The Albanian Orthodox Church A Political History, 1878–1945
Religion in Albania has had a complicated history, with Orthodoxy, Bektashi and Sunni Islam, Catholicism coexisting throughout much of the history of this Balkan nation. This book traces the rise of the Albanian Orthodox Church from the beginnings of Albanian nationalist movements in the late nineteenth century until the end of the Second World War and the Communist takeover. It examines the struggles of the Albanian state and Church to establish the Church’s independence from foreign influence amid a complex geopolitical interplay between Albania, neighbouring Greece and its powerful Ecumenical Patriarchate; the Italian and Yugoslav interference, and the shifting international political circumstances. The book argues that Greece’s involvement in the Albanian "ecclesiastical issue" was primarily motivated by political and territorial aspirations, as Athens sought to undermine the newly established Albanian state by controlling its Orthodox Church through pro-Greek bishops appointed by the Patriarchate. With its independence finally recognized in 1937, the Albanian Orthodox Church soon faced new challenges with the Italian, and later German, occupation of the country during the Second World War: the Church’s expansion into Kosovo, the Italian effort to place the Church under papal authority, and, the ultimate threat, the imminent victory of Communist forces.
Introduction 1. The Origin of the Albanian Ecclesiastical Issue, 1878–1918 2. Preparations for the Establishment of the Albanian Church, 1918–1921 3. The Declaration of Autocephaly and Its Consequences, 1921–1924 4. Efforts towards the Recognition of Autocephaly, 1924–1928 5. The Establishment of the Holy Synod and the Congress of Korça, 1928–1929 6. Consolidation, Recognition, and Expansion to Kosovo, 1929–1945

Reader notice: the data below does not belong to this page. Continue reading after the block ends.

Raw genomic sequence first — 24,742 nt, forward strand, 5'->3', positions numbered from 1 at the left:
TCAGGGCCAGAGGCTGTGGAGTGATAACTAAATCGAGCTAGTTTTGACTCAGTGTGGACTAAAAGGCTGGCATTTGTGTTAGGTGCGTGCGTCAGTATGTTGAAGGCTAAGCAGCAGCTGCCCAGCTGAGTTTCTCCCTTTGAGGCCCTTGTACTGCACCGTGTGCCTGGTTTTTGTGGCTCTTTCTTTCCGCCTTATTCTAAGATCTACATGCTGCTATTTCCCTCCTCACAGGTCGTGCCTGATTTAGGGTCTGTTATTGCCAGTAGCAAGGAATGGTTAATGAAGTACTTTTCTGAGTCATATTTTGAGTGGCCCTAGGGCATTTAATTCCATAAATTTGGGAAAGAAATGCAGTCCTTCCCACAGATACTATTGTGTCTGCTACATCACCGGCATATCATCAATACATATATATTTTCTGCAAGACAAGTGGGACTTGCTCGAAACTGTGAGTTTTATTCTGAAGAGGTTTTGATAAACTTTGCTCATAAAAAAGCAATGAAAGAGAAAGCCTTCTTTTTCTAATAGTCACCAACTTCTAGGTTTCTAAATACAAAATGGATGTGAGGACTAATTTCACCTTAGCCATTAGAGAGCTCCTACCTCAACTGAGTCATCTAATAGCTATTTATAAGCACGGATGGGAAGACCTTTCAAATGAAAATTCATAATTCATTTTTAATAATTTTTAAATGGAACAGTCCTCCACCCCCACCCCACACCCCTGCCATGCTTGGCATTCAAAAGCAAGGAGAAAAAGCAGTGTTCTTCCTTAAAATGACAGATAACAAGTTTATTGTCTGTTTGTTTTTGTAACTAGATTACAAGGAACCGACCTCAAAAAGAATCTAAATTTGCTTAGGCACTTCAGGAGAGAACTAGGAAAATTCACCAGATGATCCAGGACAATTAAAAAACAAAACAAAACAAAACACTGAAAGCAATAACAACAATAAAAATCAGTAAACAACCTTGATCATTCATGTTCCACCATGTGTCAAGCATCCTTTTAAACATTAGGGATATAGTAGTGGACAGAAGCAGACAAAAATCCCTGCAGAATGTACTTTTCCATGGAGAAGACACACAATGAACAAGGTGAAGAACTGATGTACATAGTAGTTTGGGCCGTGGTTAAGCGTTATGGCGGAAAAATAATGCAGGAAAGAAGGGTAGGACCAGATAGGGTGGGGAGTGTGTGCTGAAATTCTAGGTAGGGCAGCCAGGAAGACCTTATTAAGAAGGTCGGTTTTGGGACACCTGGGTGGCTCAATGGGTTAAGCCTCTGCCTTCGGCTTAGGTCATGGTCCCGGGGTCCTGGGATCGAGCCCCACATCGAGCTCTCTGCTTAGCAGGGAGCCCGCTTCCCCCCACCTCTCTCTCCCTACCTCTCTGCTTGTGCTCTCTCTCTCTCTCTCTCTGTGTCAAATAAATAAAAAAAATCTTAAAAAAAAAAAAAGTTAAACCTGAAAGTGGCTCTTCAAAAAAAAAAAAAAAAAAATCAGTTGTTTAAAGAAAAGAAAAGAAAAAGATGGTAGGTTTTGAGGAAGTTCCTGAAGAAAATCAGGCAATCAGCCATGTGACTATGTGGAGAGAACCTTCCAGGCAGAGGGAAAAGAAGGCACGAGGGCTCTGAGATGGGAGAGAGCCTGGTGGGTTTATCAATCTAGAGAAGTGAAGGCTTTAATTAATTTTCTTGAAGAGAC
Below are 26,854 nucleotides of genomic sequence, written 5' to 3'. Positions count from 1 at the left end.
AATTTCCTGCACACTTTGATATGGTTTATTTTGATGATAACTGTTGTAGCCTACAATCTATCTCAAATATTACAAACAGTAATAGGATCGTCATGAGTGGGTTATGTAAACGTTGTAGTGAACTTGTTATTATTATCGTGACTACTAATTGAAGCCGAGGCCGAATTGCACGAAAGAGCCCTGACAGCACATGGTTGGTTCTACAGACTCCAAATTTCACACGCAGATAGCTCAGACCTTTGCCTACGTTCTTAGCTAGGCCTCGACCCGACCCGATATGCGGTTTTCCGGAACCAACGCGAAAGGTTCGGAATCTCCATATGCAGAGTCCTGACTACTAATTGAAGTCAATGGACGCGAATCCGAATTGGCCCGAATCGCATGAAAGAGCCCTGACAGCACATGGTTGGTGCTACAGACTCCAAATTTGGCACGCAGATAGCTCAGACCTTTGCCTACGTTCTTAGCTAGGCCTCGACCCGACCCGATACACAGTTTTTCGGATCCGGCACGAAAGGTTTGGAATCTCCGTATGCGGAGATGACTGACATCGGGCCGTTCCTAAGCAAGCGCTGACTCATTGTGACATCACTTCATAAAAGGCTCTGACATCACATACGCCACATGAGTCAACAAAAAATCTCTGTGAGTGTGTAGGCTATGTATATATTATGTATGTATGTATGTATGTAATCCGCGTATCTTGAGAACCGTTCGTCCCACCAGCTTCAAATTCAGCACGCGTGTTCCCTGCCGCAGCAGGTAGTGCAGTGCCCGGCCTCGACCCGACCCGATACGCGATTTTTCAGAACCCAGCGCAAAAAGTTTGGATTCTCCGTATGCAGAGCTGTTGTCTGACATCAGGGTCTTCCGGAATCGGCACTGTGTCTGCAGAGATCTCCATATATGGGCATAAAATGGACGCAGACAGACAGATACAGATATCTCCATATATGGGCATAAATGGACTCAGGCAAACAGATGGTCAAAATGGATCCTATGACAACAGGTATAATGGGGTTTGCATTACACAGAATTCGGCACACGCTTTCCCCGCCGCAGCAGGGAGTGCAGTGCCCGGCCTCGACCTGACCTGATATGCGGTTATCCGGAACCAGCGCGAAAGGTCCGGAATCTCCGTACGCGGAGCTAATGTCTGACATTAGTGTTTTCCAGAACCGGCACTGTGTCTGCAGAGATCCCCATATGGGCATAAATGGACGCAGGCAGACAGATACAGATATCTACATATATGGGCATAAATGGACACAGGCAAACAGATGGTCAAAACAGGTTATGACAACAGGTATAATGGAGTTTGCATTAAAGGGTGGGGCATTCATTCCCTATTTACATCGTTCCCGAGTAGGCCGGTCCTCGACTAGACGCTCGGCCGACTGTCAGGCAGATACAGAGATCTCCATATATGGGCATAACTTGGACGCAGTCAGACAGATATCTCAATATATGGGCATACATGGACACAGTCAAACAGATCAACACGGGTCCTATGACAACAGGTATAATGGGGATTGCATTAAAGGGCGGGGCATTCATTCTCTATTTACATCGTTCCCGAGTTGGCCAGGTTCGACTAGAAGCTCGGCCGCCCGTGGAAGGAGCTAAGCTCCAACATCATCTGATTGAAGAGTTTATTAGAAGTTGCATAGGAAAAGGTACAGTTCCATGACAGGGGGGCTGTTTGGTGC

Drawing on a wide range of unpublished sources from archives in Albania and Greece, Ardit Bido’s book provides a fascinating journey into the interplay between Orthodox Christianity, nationalism and political power in Albania. His meticulous and thought-provoking study focuses on key events and religious and political figures in the making of an independent Albanian Orthodox Church. The book is summarised in a key sentence, as Bido has eloquently argued: ‘the newly established Albanian nation desired to create its own symphony between Church and state in the hope of consolidating the nation-state’. This is the first detailed study on the Albanian Orthodox Church challenging the relationship between Orthodox churches and state authorities, and more broadly, between religion and nationalism in South-eastern Europe. - Lucian Leustean, Reader in Politics and International Relations, Aston University, United Kingdom
One of the best analysis of the history of the Albanian Orthodox Church and the fight for autocephaly. It is a succinct, readable and learned study based on primary sources of a "peripheral" Orthodox Church in a predominantly Muslim nation. The study is a gem for the specialist in Eastern Christianity, the student of Eastern Orthodoxy, and all those interested in the history of modern autocephalies and in the political history of Balkans in general. Highly recommended. - Ines Angeli Murzaku, Professor of Ecclesiastical History and Director of Catholic Studies Program, Seton Hall University, New Jersey, USA
Ardit Bido's monograph is a special historiographical contribution dedicated to the issue of autocephaly of the Albanian Orthodox Church. The innovative approach analyses crucial periods of the troubled path of the foundation on national basis of the Albanian Orthodox Church: the origins within the Rilindja movement (1878 -1918); the decade 1918-1929 of the affirmation and proclamation of Albanian ecclesiastical autonomy; the twenty years (1929-1945) of the consolidation preceding the Communist dictatorship. Of each of the three phases identified, Bido carries out an in-depth critical scan, which allows his historical and political reconstructions to be embedded in an interpretative framework that is as objective as it is convincing. The results of this research, thanks to the use of various archival sources, will undoubtedly constitute the subject of further debate among contemporary historians. - Matteo Mandala, Full Professor of Albanology and Director of the Albanology Laboratory, University of Palermo, Italy